I don't really like the way that two of our heroes are common vege thieves. If it had been up to me, conspiracy aside, I would have had a less hasty exit from Bag End, have Sam spying in daylight (much more likely), and had Merry and Pippin waiting for Frodo and Sam upon the road, having been tipped off by Sam.

As for the brief appearance of Farmer Maggot's hat, I hardly think that it was worth putting in. I don't feel at all placated by having him mentioned by name, and the chapter title recited. PJ assumingly uses this chapter title device to draw in readers of the books, but it never really worked on me, and felt a trifle overused (I can think of five instances in FOTR alone without effort).


The Old Forest, Bombadil and the Barrow Downs

All three of these chapters are inextricably linked. Without the misadventures of the Old Forest, there is little need for a rest stop at Bombadil's house. And without Bombadil, there would be noone to save the hobbits from the Barrow Wight. Lose one of these three chapters, and the other two are critically damaged. So it is with deep regret that I agree with the filmmakers who chose to leave all three out. Although I do greatly miss the Barrow Downs in particular. Frodo's moment of heroism, the treasure of the barrow, the hobbits gaining their swords (having earned them through surviving the peril of the barrow), and Merry's line: "The men of Carn Dűm came on us at night, and we were worsted. Ah! the spear in my heart!".


The Nazgűl

When the Black Rider was peering over the tree root sniffing for hobbitses, and the creepy crawlies came out, I thought that was because the Rider was stirring up the evil creatures. It didn't occur to me that they were themselves frightened! I guess I need to be a little less judgmental of centipedes and spiders.

The Nazgűl being frightened off by a mere noise didn't work for me, because of a seeming inconsistency. They rode down the gatekeeping hobbit well enough, so they are hardly the nervous type. I also found it a bit unlikely that, later on, one is so close to the hobbits but unable to grasp them. The hobbits making it on to the ferry worked well; I think the filmmakers would have been better off trimming some of the pursuit scenes. Especially considering they take place at night, when the Nazgűl are supposed to be at their best.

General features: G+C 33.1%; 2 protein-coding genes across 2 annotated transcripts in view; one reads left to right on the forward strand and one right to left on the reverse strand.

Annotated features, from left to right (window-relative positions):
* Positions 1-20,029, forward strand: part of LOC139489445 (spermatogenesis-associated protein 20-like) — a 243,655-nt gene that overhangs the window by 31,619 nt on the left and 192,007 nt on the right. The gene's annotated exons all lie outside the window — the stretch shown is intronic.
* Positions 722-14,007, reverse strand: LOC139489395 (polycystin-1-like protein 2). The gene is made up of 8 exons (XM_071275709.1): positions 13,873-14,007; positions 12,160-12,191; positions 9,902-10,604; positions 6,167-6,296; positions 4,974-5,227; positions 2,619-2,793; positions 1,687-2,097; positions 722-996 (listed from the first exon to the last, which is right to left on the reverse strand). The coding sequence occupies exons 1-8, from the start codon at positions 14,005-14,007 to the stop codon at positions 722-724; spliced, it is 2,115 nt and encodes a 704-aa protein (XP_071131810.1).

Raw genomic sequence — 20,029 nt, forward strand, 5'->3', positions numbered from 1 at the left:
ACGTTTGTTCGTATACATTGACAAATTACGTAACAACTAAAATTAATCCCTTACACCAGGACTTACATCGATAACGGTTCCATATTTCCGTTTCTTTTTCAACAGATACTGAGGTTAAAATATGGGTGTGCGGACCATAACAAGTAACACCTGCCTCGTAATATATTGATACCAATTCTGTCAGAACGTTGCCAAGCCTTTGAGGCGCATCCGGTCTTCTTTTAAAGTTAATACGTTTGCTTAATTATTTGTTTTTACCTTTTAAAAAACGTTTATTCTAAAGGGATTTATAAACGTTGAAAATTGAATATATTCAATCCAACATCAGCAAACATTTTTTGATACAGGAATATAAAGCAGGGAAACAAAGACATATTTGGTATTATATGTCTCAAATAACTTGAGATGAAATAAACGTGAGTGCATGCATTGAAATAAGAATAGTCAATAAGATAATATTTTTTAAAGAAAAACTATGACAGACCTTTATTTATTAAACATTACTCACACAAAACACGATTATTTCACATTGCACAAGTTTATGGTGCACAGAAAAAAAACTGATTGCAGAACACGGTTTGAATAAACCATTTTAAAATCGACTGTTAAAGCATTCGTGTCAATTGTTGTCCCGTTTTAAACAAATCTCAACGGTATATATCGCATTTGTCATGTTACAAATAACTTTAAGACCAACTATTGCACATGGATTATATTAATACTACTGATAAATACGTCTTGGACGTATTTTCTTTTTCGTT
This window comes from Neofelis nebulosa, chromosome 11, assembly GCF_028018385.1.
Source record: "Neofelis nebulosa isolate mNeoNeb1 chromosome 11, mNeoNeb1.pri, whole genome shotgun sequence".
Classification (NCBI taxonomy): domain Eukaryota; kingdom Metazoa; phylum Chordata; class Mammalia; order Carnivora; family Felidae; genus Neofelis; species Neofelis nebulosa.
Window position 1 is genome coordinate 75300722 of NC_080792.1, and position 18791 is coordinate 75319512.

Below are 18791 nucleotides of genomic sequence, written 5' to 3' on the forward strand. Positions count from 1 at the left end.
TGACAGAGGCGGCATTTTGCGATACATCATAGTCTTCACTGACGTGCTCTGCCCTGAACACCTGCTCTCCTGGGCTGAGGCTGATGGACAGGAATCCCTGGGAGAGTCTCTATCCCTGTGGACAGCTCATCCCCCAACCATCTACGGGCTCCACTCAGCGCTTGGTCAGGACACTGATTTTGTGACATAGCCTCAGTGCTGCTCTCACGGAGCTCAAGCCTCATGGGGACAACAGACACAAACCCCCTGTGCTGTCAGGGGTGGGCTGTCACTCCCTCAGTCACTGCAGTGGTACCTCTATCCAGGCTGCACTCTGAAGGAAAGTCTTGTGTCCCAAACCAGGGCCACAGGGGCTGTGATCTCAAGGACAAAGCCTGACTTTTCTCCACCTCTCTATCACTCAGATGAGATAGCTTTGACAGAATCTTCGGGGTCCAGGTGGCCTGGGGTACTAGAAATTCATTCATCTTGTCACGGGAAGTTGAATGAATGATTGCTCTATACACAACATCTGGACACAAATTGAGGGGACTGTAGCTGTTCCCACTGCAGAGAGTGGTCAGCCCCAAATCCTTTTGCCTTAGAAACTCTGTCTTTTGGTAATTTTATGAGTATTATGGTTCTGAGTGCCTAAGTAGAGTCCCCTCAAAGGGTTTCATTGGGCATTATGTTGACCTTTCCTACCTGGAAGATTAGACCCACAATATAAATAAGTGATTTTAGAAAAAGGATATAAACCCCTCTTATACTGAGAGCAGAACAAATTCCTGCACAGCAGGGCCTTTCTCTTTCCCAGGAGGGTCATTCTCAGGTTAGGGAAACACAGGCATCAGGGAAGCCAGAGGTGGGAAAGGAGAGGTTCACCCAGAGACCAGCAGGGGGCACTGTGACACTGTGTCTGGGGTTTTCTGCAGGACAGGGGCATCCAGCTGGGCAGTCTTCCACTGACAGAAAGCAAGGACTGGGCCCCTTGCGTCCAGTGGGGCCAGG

Bree

I too thought that Bree was overly sinister and unfriendly. I think that overall, the movies show too much evil too early. I realise that the hobbits are now Outside and in considerable danger, but I think that the danger element was too drastically elevated at Bree. It should have been a little discomforting to the hobbits, not completely alien.


Strider

Like many others, I love that shot of Strider as he draws on his pipe and the embers light his eyes up. Pure on-screen magic. I thought that his manhandling of Frodo was out of place, though. PJ wants us to be unsure of his intentions, but then 5 minutes later the hobbits trust him anyway. So I'm not quite sure what was gained by having Strider push Frodo roughly into the room.

I really enjoyed Strider's explanation of who and what the Nazgűl are. Very creepy.
__________________
But Gwindor answered: 'The doom lies in yourself, not in your name'.
doug*platypus is offline   Reply With Quote
Old 09-07-2011, 09:10 AM   #27
sassyfriend
Wight
 
sassyfriend's Avatar
 
Join Date: Sep 2011
Posts: 165
sassyfriend has just left Hobbiton.
Strider: I think that he was rough on Frodo because he was scared and angry that Frodo had put on the ring in the first place.
sassyfriend is offline   Reply With Quote
Reply

Thread Tools
Display Modes

Posting Rules
You may not post new threads
You may not post replies
You may not post attachments
You may not edit your posts

BB code is On
Smilies are On
[IMG] code is On
HTML code is Off

Forum Jump


All times are GMT -6. The time now is 06:47 PM.



Powered by vBulletin® Version 3.8.9 Beta 4
Copyright ©2000 - 2018, vBulletin Solutions, Inc.